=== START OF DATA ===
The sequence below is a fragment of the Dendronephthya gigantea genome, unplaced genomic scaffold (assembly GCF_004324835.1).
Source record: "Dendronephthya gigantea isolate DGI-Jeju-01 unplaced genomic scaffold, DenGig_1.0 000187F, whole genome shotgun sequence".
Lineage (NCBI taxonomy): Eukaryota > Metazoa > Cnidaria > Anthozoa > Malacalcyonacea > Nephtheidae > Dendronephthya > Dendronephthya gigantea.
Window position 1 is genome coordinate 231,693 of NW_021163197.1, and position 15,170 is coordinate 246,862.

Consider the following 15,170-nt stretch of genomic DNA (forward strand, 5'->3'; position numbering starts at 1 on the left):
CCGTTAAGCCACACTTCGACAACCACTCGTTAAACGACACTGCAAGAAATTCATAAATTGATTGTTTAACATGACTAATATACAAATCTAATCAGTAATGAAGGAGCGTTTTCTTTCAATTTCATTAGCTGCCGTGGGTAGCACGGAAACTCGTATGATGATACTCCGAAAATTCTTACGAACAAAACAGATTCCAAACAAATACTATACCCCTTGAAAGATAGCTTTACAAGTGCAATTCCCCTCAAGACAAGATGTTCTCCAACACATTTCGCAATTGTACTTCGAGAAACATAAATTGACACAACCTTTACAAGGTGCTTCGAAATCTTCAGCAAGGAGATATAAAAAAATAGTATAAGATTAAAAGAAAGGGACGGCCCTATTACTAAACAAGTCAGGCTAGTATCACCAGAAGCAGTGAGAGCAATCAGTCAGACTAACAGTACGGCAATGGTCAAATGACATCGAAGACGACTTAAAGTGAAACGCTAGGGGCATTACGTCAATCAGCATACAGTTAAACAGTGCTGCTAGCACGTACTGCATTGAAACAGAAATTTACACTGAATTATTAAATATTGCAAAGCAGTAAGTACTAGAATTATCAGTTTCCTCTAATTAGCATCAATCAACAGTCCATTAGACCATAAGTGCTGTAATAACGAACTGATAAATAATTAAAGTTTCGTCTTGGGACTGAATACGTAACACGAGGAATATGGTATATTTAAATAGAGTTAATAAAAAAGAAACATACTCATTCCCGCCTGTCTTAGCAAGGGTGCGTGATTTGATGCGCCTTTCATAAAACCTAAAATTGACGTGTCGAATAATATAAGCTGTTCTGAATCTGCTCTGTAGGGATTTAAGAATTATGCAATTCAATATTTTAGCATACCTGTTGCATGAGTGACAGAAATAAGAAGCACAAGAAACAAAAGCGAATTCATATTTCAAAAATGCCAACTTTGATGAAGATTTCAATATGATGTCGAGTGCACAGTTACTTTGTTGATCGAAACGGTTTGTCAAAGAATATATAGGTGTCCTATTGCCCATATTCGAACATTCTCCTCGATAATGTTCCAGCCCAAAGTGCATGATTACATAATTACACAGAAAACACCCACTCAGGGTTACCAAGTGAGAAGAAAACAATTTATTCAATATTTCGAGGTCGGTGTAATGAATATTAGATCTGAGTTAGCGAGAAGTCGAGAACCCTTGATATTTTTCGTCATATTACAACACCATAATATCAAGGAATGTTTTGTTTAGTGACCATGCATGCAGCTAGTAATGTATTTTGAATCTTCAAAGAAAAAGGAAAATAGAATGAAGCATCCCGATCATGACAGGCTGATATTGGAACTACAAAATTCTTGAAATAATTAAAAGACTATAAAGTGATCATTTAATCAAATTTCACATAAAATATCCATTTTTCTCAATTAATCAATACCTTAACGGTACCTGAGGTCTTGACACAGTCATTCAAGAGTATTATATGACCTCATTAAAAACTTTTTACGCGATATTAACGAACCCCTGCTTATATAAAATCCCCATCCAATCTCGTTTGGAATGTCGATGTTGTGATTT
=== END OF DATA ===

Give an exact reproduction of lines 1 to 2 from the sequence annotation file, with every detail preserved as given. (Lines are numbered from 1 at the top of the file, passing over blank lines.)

The sequence below is a fragment of the Dendronephthya gigantea genome, unplaced genomic scaffold (assembly GCF_004324835.1).
Source record: "Dendronephthya gigantea isolate DGI-Jeju-01 unplaced genomic scaffold, DenGig_1.0 000187F, whole genome shotgun sequence".